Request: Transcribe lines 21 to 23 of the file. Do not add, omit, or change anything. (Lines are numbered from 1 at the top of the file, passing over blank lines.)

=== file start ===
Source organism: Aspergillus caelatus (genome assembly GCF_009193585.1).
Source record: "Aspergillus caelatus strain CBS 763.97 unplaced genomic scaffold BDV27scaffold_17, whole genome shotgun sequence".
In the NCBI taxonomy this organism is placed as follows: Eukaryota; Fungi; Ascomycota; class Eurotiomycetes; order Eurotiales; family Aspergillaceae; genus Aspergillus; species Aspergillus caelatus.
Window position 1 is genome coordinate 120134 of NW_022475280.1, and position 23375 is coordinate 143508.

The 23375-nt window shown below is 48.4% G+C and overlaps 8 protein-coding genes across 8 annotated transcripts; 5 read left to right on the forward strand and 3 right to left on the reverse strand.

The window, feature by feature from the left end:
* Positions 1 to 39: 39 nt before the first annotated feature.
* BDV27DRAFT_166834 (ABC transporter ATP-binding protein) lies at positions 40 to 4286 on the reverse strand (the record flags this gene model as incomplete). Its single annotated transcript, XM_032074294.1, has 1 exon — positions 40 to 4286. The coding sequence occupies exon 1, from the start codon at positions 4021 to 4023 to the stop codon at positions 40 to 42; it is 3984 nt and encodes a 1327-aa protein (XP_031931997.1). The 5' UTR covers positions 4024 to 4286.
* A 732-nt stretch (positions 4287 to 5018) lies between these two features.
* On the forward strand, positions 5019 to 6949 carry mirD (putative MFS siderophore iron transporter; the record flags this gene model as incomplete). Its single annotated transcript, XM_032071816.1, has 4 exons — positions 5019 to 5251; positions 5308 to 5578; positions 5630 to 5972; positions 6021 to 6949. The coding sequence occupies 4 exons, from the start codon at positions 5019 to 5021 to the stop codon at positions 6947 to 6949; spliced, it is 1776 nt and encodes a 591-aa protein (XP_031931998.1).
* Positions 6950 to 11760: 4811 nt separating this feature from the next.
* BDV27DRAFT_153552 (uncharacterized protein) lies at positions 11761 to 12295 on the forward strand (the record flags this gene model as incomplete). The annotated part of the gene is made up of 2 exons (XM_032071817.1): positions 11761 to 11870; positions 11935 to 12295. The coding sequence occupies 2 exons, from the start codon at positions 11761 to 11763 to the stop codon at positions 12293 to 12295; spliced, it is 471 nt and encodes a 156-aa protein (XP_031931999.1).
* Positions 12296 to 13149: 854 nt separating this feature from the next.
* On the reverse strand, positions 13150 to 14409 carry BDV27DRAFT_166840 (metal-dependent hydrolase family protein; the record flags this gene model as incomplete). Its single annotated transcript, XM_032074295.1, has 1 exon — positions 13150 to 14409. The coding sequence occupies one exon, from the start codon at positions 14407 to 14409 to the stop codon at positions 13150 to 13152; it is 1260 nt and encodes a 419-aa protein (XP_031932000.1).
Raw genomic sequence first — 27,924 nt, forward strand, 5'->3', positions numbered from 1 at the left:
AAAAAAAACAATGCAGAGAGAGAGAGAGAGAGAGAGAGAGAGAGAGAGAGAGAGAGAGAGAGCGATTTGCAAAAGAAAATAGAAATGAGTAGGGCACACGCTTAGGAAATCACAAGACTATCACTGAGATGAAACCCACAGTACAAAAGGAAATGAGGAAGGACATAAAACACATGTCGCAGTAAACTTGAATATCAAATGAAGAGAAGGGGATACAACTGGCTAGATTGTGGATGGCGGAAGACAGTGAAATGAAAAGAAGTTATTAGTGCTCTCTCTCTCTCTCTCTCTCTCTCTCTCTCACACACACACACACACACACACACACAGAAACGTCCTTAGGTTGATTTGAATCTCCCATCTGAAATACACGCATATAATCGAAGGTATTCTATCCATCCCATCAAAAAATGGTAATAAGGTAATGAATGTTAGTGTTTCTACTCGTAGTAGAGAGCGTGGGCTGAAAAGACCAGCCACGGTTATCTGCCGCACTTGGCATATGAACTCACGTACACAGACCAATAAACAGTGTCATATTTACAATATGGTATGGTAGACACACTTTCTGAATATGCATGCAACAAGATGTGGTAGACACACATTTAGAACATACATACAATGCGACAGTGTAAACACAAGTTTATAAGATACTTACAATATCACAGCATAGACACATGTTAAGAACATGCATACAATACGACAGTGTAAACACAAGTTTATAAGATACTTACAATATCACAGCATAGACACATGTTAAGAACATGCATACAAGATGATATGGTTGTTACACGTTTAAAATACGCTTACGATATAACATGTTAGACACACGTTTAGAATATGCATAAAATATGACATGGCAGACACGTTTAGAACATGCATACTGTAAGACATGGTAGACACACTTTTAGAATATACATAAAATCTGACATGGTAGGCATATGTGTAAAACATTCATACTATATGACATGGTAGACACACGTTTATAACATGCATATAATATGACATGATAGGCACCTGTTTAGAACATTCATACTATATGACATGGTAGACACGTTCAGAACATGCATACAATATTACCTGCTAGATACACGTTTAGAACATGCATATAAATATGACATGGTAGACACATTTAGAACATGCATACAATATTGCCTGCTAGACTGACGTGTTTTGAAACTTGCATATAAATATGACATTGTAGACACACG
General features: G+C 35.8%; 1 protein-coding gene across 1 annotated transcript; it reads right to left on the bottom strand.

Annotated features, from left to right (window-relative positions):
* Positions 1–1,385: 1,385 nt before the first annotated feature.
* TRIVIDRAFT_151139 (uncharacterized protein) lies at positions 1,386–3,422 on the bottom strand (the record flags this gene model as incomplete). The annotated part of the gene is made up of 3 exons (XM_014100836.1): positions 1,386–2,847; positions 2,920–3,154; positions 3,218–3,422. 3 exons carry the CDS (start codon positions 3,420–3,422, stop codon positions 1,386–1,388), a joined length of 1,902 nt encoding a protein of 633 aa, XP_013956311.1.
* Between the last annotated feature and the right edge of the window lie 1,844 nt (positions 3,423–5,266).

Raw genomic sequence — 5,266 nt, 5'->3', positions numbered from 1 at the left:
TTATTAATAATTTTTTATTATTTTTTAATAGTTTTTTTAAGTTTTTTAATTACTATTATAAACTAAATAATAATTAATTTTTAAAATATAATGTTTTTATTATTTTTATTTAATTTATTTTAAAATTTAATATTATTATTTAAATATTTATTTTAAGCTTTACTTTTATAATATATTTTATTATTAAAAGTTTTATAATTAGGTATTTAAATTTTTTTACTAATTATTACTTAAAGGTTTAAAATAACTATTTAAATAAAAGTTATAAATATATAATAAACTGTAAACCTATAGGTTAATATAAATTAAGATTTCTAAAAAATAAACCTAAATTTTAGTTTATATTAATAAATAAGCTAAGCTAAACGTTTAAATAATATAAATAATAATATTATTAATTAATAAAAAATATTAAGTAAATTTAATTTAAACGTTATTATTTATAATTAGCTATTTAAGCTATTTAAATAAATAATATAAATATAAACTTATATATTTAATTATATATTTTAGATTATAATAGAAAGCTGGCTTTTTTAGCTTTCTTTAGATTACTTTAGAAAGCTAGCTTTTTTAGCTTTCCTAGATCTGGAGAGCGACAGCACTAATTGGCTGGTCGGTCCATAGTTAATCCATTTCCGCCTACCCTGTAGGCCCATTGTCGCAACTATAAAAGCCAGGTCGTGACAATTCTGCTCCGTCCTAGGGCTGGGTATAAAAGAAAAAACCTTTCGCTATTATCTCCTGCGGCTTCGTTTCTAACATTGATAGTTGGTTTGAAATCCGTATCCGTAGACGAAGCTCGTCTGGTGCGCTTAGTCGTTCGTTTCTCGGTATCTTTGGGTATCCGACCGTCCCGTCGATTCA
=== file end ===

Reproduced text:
* Between the last annotated feature and the right edge of the window lie 1,844 nt (positions 3,423–5,266).

Raw genomic sequence — 5,266 nt, 5'->3', positions numbered from 1 at the left:
TTATTAATAATTTTTTATTATTTTTTAATAGTTTTTTTAAGTTTTTTAATTACTATTATAAACTAAATAATAATTAATTTTTAAAATATAATGTTTTTATTATTTTTATTTAATTTATTTTAAAATTTAATATTATTATTTAAATATTTATTTTAAGCTTTACTTTTATAATATATTTTATTATTAAAAGTTTTATAATTAGGTATTTAAATTTTTTTACTAATTATTACTTAAAGGTTTAAAATAACTATTTAAATAAAAGTTATAAATATATAATAAACTGTAAACCTATAGGTTAATATAAATTAAGATTTCTAAAAAATAAACCTAAATTTTAGTTTATATTAATAAATAAGCTAAGCTAAACGTTTAAATAATATAAATAATAATATTATTAATTAATAAAAAATATTAAGTAAATTTAATTTAAACGTTATTATTTATAATTAGCTATTTAAGCTATTTAAATAAATAATATAAATATAAACTTATATATTTAATTATATATTTTAGATTATAATAGAAAGCTGGCTTTTTTAGCTTTCTTTAGATTACTTTAGAAAGCTAGCTTTTTTAGCTTTCCTAGATCTGGAGAGCGACAGCACTAATTGGCTGGTCGGTCCATAGTTAATCCATTTCCGCCTACCCTGTAGGCCCATTGTCGCAACTATAAAAGCCAGGTCGTGACAATTCTGCTCCGTCCTAGGGCTGGGTATAAAAGAAAAAACCTTTCGCTATTATCTCCTGCGGCTTCGTTTCTAACATTGATAGTTGGTTTGAAATCCGTATCCGTAGACGAAGCTCGTCTGGTGCGCTTAGTCGTTCGTTTCTCGGTATCTTTGGGTATCCGACCGTCCCGTCGATTCA